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Fourteen- to 20-year-olds still come up to me freaking out and it’s because they binge [the show] on Netflix.”) And in other countries, the show has come to represent the allure and glamour of New York.
Nearly every cast member I spoke with—from Crawford to Wallace Shawn—reported that they, to this day, are regularly stopped by foreigners who recognize them from the show.
And it was even more difficult for us, because we were going after a younger, more finicky audience.”It was a perfect storm: a buzzy property, a hot creative team, and a new network.But ’s creators and show-runners, Josh Schwartz and Stephanie Savage, already had the beaches of Newport in their rearview mirror, with their sights on a next project.They had been sent Cecily von Ziegesar’s popular ] and its kind of crazy four-year run that we wanted to take and apply to something moving forward, and we were really excited about doing something in New York,” Schwartz said over lunch in Los Angeles this past winter.I remember where I was [when watching it] and what I was doing in my life.’”Viewers wanted to dress like the characters; they wanted their haircuts and jewelry and ringtones; they wanted to talk like them and listen to the music they listened to.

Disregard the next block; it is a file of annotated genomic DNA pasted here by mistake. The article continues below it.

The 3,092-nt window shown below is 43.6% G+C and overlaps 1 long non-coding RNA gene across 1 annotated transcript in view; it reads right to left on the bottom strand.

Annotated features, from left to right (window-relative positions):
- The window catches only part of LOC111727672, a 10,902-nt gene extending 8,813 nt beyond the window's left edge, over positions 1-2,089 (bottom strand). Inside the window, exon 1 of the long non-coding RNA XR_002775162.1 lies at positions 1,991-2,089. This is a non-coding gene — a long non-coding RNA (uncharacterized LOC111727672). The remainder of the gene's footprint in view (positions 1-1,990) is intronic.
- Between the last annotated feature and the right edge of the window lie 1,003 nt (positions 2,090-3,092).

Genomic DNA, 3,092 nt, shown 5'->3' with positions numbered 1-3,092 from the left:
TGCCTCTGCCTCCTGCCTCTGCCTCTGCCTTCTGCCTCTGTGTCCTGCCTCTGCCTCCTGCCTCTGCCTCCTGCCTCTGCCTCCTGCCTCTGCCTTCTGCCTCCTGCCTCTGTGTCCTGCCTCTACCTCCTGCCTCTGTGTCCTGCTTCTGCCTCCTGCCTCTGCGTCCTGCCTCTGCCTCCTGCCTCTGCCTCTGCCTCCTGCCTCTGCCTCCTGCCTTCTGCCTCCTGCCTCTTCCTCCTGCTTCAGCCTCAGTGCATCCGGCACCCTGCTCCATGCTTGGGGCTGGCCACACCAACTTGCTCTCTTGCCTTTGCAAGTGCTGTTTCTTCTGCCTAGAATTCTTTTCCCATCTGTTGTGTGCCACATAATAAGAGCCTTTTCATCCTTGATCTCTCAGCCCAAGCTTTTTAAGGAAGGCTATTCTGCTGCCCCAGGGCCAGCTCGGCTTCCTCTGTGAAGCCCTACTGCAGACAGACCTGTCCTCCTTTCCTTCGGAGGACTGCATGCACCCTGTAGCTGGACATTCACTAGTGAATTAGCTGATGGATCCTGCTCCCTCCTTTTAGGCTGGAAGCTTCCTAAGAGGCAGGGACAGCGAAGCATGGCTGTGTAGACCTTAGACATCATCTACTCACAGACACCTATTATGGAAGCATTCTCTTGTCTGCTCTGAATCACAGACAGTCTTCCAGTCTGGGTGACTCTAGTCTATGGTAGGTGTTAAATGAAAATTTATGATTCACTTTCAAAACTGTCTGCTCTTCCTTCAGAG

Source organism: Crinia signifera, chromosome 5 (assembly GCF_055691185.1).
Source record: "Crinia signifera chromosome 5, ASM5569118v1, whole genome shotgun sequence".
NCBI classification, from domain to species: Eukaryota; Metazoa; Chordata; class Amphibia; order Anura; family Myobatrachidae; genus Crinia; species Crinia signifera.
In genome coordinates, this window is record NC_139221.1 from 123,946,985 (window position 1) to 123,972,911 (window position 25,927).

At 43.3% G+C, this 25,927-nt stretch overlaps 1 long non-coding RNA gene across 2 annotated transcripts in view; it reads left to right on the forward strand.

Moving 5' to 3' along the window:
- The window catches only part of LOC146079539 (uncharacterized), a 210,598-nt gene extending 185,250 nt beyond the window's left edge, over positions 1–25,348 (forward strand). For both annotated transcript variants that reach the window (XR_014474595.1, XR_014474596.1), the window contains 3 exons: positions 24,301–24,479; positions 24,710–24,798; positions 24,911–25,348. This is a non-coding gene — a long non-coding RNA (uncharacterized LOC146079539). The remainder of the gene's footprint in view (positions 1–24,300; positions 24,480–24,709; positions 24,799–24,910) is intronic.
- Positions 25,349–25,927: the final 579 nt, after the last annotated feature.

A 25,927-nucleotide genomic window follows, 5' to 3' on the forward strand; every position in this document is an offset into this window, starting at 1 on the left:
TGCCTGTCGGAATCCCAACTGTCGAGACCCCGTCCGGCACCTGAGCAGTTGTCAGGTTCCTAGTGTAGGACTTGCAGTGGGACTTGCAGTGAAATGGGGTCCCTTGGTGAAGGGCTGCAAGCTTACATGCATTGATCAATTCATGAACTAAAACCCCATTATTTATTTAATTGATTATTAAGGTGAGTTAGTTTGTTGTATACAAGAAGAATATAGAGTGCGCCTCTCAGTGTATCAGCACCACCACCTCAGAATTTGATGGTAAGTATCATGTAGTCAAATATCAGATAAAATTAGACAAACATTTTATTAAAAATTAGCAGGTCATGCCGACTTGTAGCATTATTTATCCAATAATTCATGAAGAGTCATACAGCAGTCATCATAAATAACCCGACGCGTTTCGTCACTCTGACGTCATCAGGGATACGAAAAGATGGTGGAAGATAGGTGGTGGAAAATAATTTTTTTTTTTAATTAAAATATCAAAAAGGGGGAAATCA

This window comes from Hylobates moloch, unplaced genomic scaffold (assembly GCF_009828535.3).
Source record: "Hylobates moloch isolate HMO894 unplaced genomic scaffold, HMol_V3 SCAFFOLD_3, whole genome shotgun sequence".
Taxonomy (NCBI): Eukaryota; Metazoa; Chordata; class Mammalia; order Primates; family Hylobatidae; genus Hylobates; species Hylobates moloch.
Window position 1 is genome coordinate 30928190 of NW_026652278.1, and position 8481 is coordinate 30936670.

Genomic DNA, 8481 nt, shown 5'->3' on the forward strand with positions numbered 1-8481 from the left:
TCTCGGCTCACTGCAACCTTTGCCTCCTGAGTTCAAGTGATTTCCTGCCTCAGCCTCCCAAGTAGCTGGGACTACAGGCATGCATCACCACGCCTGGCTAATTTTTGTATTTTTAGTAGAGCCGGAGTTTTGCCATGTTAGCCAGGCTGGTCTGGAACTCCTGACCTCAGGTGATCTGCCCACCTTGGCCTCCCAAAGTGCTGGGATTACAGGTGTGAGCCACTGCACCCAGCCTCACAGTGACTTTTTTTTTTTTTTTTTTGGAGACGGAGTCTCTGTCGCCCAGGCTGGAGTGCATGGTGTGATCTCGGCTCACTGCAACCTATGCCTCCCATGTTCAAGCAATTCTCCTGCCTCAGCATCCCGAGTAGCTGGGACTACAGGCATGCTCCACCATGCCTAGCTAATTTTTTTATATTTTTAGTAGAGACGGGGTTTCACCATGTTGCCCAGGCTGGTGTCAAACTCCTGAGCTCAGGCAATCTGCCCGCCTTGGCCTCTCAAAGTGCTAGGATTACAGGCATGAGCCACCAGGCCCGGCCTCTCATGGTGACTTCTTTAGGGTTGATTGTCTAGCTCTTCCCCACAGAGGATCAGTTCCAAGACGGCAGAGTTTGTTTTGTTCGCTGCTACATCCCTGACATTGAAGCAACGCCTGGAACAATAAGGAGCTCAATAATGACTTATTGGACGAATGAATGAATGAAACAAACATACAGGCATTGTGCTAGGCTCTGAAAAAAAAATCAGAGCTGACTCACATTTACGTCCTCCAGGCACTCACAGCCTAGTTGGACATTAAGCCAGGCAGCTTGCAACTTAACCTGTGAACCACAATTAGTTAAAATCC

At some New York City private schools, the show—which featured its lead characters partaking in all sorts of illicit antics—was in fact “banned,” which of course only served, in all likelihood, to make the students want to watch it more.
Your life will go back to normal and you can start going to school. I’ll do this.’”When I asked Lively if that arrangement ended up working out (even though I already knew the answer), she responded, laughing: “This is advice to anyone: when they say, ‘We promise, but we can’t put it in writing,’ there’s a reason they can’t put it in writing.” She added, “But no, the show didn’t slow down.